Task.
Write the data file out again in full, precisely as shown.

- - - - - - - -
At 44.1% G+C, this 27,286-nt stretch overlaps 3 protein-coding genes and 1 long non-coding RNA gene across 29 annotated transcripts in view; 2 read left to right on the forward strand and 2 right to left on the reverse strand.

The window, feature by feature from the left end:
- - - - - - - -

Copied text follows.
At 44.1% G+C, this 27,286-nt stretch overlaps 3 protein-coding genes and 1 long non-coding RNA gene across 29 annotated transcripts in view; 2 read left to right on the forward strand and 2 right to left on the reverse strand.

The window, feature by feature from the left end: